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Recommendations to make university admissions fairer and more transparent

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A major review of admissions practices in the UK’s higher education sector has resulted in recommendations, published today, aimed at building greater levels of transparency, trust and public understanding.

Sector body Universities UK, whose President is Brunel University London’s Vice-Chancellor, Professor Julia Buckingham CBE, spent 18 months undertaking an independent and comprehensive analysis of the evidence, involving extensive polling and consultation with students, schools, colleges, recent graduates, employers and education sector groups.

The Fair Admissions Review is recommending that the 2004 Schwartz principles on fair university admissions should be updated to make it clear that the best interests of students must always be paramount.

The review recommends that ‘conditional unconditional offers’ – which assure an applicant of a university place irrespective of their final grades, as long as the university is their firm choice – are not always in the best interests of students, and so do not meet the revised principles.

However, wider unconditional offers are appropriate under certain circumstances, including where applicants already have the required grades, have interviewed or auditioned, or have special consideration due to illness or disability.

The new code of practice would make clear that the use of any incentives in offer-making should not place any unnecessary pressure on applicants, and must be published clearly, consistently and communicated to applicants in good time. The review recommends that failure to adhere to the proposed code of practice would result in sanctions for higher education providers.

In the longer term, the Fair Admissions Review recommends that universities should only offer places to students after exam results are known: post-qualifications admissions, or PQA. This will result in greater transparency and confidence in the admissions system, giving students more choice for longer and will be less distracting for them in the lead up to exams. It would also reduce reliance on predicted grades and be fairer for students.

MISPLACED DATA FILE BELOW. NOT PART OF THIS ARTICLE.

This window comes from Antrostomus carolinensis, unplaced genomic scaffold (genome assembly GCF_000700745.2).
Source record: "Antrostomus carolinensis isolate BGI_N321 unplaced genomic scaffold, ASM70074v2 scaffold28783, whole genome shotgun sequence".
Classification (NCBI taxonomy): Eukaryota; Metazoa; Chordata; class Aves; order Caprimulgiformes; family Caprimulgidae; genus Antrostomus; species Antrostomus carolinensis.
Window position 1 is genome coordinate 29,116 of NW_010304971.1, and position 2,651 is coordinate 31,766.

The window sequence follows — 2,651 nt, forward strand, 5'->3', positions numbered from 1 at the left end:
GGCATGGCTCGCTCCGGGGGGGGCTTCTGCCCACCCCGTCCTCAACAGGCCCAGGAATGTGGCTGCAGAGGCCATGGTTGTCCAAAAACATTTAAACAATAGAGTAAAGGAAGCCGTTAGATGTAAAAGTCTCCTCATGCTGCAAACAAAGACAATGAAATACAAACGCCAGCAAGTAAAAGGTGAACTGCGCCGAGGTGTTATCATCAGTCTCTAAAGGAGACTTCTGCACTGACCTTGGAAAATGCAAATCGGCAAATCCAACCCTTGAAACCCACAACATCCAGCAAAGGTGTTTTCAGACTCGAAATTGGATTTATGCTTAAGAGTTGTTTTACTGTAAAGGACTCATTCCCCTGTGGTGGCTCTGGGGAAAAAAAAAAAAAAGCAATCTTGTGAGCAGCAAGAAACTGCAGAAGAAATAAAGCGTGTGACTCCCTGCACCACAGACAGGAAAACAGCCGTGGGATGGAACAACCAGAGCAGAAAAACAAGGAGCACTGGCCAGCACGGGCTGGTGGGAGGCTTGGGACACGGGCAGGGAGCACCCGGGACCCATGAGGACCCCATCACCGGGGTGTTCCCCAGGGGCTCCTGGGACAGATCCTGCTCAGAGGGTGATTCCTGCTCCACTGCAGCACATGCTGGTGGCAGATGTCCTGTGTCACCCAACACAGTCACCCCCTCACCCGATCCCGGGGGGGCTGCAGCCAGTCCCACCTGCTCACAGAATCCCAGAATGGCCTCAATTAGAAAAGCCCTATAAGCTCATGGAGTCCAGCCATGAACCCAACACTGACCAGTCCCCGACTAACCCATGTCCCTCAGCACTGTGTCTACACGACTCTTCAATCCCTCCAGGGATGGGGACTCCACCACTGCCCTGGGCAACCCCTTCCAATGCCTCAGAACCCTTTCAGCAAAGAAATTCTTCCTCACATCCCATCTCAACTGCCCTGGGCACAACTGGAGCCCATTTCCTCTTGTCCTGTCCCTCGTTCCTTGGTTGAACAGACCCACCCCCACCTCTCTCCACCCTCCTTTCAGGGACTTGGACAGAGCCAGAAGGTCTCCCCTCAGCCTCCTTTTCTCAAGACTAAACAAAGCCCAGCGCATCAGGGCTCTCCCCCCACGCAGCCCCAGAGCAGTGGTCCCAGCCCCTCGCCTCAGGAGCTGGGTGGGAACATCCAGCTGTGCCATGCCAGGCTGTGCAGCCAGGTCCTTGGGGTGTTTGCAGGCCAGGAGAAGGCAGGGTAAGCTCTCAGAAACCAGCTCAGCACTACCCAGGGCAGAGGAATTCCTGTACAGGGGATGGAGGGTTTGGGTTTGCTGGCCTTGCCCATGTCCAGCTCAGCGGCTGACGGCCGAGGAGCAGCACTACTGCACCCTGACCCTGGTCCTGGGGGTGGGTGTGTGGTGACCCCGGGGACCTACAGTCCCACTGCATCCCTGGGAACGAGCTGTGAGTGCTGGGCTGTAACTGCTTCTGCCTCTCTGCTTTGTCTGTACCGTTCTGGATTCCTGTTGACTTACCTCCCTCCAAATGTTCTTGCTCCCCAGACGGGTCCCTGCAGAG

The review has identified, however, that this change would have implications for school and university timetabling, and could pose challenges for highly selective courses and when arranging interviews. It may also mean there are fewer teachers available over the summer to help students make decisions, and less time for applicants to respond to offers. UUK is committed to working with the relevant bodies to ensure any unintended consequences are resolved.

It is expected to take at least three years to implement any possible move to PQA. UUK will fully consult and work with universities, schools, UK government and relevant organisations throughout this period to develop and further test the workability of the new approach.

The review is also recommending that better, and more consistent, information is made publicly available by providers on their use of contextual admissions to further boost social mobility and level up opportunity. Previous polling by UUK showed that those who receive contextual offers – offers made with additional consideration towards personal circumstances – are more likely to say that navigating and understanding offer-making is a challenge when applying.

While qualifications and grades are important, applications must be considered alongside other information which helps to identify potential and to widen access to university, while always upholding standards. The review recommends greater focus is given to those on free school meals, facing deprivation, or who are care-experienced.

For further information, read Universities UK’s Fair Admissions Review.

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